EGU23-2709, updated on 22 Feb 2023
EGU General Assembly 2023
© Author(s) 2023. This work is distributed under
the Creative Commons Attribution 4.0 License.

Identification of source regions of the Asian Tropopause Aerosol Layer on the Indian subcontinent in August 2016

Jan Clemens1,2,3, Bärbel Vogel1,3, Lars Hoffman2,3, Sabine Griessbach2,3, Nicole Thomas1,3, Suvarna Fadnavis4, Rolf Müller1,3, Thomas Peter5, and Felix Ploeger1,3,5
Jan Clemens et al.
  • 1Institute for Energy and Climate 7, Germany (
  • 2Jülich Supercomputing Center (JSC), Forschungszentrum Jülich, Jülich, Germany
  • 3Center for Advanced Simulation and Analytics (CASA), Forschungszentrum Jülich, Jülich, Germany
  • 4Indian Institute of Tropical Meteorology (IITM), Pune, India
  • 5Institute for Atmospheric and Climate Science (IAC), Swiss Federal Institute of Technology (ETH), Zürich, Switzerland

The Asian tropopause aerosol layer (ATAL) is a distinct feature during the Asian summer monsoon season with an impact on the regional radiative balance of the Earth's atmosphere. However, the source regions and the detailed transport pathways of ATAL particles are still uncertain. In our study, we investigate transport pathways from different  regions at the model boundary (MB)  to the ATAL using the two Lagrangian transport models  CLaMS (Chemical Lagrangian Model of the Stratosphere) and MPTRAC (Massive-Parallel Trajectory Calculations), two reanalyses (ERA5 and ERA-Interim),  and balloon-borne measurements of the ATAL performed by the Compact Optical Backscatter Aerosol Detector (COBALD) above Nainital (India) in August 2016.  Trajectories are initialized at the location of the ATAL, as measured by COBALD in the Himalayas, and calculated 90 days backward in time to investigate the relation between the measured, daily averaged, aerosol backscatter ratio and different source regions at the MB. Nine source regions at the MB are distinguished, marking continental and maritime sources in the region of the Asian monsoon. Different simulation scenarios are performed, to find systematic differences as well as robust patterns, when the reanalysis data, the trajectory model, the vertical coordinate (kinematic and diabatic approach) or the convective parameterisation are varied.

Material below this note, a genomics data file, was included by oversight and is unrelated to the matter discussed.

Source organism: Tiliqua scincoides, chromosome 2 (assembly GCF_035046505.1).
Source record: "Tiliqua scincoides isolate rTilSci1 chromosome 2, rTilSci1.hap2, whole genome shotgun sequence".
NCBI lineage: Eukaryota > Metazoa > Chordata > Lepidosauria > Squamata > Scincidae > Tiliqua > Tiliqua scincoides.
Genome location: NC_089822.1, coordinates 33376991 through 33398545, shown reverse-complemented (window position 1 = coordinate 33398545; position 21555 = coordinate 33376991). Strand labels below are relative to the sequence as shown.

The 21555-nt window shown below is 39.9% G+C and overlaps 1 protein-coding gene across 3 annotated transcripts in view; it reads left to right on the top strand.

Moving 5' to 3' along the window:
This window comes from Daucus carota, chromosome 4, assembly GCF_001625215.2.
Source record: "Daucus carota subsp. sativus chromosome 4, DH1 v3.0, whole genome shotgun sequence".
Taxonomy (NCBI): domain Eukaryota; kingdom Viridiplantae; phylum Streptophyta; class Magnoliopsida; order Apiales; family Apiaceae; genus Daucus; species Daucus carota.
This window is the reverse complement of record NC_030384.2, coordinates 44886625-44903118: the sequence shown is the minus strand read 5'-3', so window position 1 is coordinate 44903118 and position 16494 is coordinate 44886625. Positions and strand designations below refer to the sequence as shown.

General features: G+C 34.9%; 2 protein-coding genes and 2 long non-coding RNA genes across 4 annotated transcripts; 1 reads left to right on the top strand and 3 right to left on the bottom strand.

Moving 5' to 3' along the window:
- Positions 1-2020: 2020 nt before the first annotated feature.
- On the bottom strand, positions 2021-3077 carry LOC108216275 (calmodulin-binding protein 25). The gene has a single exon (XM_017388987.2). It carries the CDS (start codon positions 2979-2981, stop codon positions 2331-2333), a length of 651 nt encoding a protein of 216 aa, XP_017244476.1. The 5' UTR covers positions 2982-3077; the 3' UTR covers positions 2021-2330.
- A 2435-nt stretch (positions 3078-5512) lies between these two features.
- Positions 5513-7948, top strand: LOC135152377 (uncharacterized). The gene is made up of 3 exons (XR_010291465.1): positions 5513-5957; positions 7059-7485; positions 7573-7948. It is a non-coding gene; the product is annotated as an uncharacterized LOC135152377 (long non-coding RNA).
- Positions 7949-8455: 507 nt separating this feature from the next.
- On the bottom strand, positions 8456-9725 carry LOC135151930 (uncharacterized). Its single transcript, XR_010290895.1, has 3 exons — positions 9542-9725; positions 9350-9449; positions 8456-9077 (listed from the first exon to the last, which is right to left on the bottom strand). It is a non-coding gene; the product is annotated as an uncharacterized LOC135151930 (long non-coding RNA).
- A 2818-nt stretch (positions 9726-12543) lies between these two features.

While there are many robust features, the simulation scenarios also show some considerable differences between the air mass contributions of different source regions at the MB in the region of the Asian monsoon. The contribution to all air parcels from the MB varied between 5% and 40% for the Indo-Gangetic plain, the contribution from the Tibetan Plateau varied between 30% and 40% and contributions from oceans varied between 14% and 43% for different scenarios. However, the robust finding among all scenarios is that the largest continental air mass contributions originate from the Tibetan plateau and the India subcontinent (mostly the Indo-Gangetic plain), and largest maritime air mass contributions in Asia come from the Western Pacific (e.g. related to tropical cyclones such as typhoons).  Additionally, all simulation scenarios indicate that transport of maritime air from the Tropical Western Pacific to the region of the ATAL lowers the backscatter ratio (BSR) of the ATAL, while most scenarios indicate that transport of polluted air from the Indo-Gangetic plain increases the BSR. Therefore, while the results corroborate key findings from previous ERA-Interim based studies, they highlight the variability of the contributions of different MB regions to the ATAL depending on the meteorological input data, vertical velocities and in particular on the treatment of convection within the model calculations. 


How to cite: Clemens, J., Vogel, B., Hoffman, L., Griessbach, S., Thomas, N., Fadnavis, S., Müller, R., Peter, T., and Ploeger, F.: Identification of source regions of the Asian Tropopause Aerosol Layer on the Indian subcontinent in August 2016, EGU General Assembly 2023, Vienna, Austria, 24–28 Apr 2023, EGU23-2709,, 2023.